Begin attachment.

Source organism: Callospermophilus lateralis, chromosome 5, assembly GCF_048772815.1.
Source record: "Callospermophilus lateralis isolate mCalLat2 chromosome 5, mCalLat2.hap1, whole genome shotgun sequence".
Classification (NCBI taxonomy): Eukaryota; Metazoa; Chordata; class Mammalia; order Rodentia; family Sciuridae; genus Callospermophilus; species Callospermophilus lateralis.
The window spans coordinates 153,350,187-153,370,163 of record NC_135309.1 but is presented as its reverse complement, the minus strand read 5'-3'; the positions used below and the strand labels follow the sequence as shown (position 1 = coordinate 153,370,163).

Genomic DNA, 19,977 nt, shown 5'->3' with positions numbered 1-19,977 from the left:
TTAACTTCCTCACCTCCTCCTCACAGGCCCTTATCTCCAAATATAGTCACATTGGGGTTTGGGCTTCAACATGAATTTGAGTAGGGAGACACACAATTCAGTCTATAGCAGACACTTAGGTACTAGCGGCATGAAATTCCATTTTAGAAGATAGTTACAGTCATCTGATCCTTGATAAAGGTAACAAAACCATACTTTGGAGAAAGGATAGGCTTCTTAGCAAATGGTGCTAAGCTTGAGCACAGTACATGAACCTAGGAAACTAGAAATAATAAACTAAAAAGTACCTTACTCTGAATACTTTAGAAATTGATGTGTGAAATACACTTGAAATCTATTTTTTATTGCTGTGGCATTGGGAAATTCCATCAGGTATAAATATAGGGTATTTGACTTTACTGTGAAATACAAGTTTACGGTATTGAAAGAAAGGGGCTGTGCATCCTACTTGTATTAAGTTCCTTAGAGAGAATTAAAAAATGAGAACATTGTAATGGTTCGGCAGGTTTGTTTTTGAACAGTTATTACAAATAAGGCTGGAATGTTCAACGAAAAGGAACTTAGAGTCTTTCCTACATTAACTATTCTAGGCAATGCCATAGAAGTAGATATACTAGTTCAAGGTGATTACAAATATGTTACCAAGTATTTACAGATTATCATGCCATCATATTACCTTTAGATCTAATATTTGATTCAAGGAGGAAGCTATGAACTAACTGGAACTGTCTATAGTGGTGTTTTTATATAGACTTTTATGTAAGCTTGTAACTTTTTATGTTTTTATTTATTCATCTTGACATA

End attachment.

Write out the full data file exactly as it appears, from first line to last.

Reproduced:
Source organism: Callospermophilus lateralis, chromosome 5, assembly GCF_048772815.1.
Source record: "Callospermophilus lateralis isolate mCalLat2 chromosome 5, mCalLat2.hap1, whole genome shotgun sequence".
Classification (NCBI taxonomy): Eukaryota; Metazoa; Chordata; class Mammalia; order Rodentia; family Sciuridae; genus Callospermophilus; species Callospermophilus lateralis.
The window spans coordinates 153,350,187-153,370,163 of record NC_135309.1 but is presented as its reverse complement, the minus strand read 5'-3'; the positions used below and the strand labels follow the sequence as shown (position 1 = coordinate 153,370,163).

Genomic DNA, 19,977 nt, shown 5'->3' with positions numbered 1-19,977 from the left:
TTAACTTCCTCACCTCCTCCTCACAGGCCCTTATCTCCAAATATAGTCACATTGGGGTTTGGGCTTCAACATGAATTTGAGTAGGGAGACACACAATTCAGTCTATAGCAGACACTTAGGTACTAGCGGCATGAAATTCCATTTTAGAAGATAGTTACAGTCATCTGATCCTTGATAAAGGTAACAAAACCATACTTTGGAGAAAGGATAGGCTTCTTAGCAAATGGTGCTAAGCTTGAGCACAGTACATGAACCTAGGAAACTAGAAATAATAAACTAAAAAGTACCTTACTCTGAATACTTTAGAAATTGATGTGTGAAATACACTTGAAATCTATTTTTTATTGCTGTGGCATTGGGAAATTCCATCAGGTATAAATATAGGGTATTTGACTTTACTGTGAAATACAAGTTTACGGTATTGAAAGAAAGGGGCTGTGCATCCTACTTGTATTAAGTTCCTTAGAGAGAATTAAAAAATGAGAACATTGTAATGGTTCGGCAGGTTTGTTTTTGAACAGTTATTACAAATAAGGCTGGAATGTTCAACGAAAAGGAACTTAGAGTCTTTCCTACATTAACTATTCTAGGCAATGCCATAGAAGTAGATATACTAGTTCAAGGTGATTACAAATATGTTACCAAGTATTTACAGATTATCATGCCATCATATTACCTTTAGATCTAATATTTGATTCAAGGAGGAAGCTATGAACTAACTGGAACTGTCTATAGTGGTGTTTTTATATAGACTTTTATGTAAGCTTGTAACTTTTTATGTTTTTATTTATTCATCTTGACATA